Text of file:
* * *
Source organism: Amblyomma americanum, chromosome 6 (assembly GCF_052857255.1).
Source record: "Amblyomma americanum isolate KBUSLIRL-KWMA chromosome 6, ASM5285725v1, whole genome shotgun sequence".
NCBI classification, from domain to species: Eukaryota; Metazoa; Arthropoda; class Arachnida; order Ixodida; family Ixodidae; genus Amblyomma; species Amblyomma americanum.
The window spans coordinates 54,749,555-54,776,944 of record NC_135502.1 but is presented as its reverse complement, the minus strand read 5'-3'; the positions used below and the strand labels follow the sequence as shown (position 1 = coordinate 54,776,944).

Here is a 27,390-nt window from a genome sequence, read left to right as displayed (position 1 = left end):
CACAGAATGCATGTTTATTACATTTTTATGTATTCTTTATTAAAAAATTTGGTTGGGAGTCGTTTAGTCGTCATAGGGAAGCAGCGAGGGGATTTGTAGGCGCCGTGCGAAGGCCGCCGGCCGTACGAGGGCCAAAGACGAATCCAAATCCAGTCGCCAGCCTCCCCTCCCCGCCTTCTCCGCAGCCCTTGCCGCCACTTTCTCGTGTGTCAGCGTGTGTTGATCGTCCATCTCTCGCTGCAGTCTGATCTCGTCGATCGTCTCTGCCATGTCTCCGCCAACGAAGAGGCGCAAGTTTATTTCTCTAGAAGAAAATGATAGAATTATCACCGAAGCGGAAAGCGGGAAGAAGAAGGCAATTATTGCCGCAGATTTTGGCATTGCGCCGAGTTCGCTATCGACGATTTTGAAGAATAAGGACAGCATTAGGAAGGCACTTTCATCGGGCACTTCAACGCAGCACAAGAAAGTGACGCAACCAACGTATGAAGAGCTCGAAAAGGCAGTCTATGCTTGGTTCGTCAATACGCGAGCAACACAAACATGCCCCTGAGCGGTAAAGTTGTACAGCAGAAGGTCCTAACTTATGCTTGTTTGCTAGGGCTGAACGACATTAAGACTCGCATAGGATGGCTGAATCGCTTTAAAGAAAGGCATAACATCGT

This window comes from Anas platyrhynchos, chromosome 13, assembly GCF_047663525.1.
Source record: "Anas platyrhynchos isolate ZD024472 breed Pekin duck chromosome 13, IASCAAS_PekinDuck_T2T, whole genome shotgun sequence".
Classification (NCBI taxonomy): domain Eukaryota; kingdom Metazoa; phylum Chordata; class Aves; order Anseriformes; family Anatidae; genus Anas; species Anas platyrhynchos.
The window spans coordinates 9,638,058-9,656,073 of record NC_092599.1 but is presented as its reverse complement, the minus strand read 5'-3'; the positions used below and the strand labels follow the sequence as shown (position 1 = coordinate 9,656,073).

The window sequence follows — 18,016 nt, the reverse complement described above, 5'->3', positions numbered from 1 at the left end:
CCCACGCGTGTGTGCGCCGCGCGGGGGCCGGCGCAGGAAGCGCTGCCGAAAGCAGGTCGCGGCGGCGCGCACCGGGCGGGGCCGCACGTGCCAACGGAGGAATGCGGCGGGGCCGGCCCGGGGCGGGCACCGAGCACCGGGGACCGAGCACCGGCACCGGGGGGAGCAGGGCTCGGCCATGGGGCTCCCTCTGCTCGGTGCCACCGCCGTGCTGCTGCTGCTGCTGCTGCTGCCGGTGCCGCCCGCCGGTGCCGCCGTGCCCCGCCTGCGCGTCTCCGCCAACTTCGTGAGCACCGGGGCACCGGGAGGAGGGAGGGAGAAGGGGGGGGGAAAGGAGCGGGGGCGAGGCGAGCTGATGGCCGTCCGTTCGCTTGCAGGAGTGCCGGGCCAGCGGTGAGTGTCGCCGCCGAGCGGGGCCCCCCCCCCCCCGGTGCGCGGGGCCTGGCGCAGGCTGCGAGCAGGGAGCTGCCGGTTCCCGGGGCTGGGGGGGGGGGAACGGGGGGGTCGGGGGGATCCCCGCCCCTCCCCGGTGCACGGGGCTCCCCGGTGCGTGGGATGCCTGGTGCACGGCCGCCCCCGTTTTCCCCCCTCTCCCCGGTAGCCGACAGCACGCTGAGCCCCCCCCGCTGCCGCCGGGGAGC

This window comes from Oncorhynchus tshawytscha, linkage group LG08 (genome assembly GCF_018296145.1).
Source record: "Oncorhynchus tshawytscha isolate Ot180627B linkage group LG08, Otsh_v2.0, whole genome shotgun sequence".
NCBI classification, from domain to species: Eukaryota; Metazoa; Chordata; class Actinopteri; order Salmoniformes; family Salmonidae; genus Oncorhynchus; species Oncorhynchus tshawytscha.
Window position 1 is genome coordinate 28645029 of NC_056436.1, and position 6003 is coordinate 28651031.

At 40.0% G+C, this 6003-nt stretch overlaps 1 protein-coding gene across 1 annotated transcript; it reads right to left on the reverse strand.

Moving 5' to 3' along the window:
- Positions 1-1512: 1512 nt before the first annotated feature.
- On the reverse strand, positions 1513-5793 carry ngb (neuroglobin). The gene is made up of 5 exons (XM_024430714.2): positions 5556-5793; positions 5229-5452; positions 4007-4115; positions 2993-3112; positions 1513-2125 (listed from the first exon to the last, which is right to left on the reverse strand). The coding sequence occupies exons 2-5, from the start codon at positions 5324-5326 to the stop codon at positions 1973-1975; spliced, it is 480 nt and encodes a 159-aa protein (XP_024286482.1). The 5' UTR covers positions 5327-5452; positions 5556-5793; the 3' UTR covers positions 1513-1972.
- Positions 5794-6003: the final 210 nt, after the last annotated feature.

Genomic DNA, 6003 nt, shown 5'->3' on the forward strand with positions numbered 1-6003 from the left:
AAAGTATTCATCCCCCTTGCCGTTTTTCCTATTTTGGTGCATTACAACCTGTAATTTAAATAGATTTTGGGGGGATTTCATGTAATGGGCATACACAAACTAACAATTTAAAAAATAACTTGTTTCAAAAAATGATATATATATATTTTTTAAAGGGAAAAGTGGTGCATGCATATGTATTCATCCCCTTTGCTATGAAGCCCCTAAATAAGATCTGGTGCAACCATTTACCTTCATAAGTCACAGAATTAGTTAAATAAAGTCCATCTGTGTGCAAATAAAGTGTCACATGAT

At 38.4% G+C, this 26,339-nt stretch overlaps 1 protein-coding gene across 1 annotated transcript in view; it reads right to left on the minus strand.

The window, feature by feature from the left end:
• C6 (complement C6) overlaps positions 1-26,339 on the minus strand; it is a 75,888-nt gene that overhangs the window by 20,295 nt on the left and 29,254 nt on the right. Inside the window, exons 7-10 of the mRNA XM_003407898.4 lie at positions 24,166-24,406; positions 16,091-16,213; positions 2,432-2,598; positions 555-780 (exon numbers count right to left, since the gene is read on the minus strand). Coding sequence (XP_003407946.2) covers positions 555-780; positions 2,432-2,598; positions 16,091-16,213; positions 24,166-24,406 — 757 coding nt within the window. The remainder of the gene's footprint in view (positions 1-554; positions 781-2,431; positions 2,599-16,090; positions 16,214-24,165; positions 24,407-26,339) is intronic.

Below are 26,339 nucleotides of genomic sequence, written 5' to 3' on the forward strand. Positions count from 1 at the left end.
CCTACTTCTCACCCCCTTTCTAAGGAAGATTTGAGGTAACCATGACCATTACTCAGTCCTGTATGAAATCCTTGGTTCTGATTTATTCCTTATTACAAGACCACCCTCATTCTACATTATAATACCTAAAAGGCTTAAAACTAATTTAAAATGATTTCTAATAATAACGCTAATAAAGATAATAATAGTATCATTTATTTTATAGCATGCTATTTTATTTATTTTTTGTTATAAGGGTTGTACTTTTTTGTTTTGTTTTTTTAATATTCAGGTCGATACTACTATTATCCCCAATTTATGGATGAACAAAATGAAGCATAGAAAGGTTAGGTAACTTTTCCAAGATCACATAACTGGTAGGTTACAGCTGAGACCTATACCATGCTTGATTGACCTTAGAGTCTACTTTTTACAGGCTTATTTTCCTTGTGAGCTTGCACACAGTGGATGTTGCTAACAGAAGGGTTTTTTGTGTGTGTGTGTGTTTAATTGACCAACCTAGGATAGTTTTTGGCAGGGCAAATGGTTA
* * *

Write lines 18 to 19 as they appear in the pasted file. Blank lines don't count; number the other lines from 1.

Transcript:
Moving 5' to 3' along the window:
- Positions 1-1512: 1512 nt before the first annotated feature.